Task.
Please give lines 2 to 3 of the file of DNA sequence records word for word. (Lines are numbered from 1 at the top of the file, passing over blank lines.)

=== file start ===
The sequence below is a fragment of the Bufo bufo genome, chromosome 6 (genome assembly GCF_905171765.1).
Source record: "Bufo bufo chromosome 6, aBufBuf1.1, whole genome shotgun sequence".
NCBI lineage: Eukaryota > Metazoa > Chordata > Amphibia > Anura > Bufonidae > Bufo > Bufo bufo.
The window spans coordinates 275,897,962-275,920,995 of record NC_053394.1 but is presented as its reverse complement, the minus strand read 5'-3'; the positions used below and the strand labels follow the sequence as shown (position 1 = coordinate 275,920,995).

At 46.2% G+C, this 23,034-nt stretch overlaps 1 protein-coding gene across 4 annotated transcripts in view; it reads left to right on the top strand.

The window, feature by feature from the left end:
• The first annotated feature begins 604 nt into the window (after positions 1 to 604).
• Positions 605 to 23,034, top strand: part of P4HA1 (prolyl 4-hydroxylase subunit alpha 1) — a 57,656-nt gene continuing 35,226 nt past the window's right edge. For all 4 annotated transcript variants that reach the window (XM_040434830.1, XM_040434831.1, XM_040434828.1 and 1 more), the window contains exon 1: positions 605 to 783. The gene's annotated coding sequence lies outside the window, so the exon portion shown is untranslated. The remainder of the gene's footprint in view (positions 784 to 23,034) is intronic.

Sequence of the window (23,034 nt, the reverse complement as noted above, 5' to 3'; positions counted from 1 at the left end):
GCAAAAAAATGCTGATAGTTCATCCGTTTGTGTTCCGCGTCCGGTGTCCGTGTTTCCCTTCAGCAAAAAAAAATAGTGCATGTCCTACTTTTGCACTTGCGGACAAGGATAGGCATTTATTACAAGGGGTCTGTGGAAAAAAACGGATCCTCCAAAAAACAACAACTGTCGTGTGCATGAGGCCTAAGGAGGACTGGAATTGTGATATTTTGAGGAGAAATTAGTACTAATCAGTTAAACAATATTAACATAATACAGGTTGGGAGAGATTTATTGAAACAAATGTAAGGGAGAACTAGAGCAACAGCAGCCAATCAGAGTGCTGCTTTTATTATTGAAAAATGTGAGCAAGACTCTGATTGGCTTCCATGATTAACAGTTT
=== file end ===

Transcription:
Source record: "Bufo bufo chromosome 6, aBufBuf1.1, whole genome shotgun sequence".
NCBI lineage: Eukaryota > Metazoa > Chordata > Amphibia > Anura > Bufonidae > Bufo > Bufo bufo.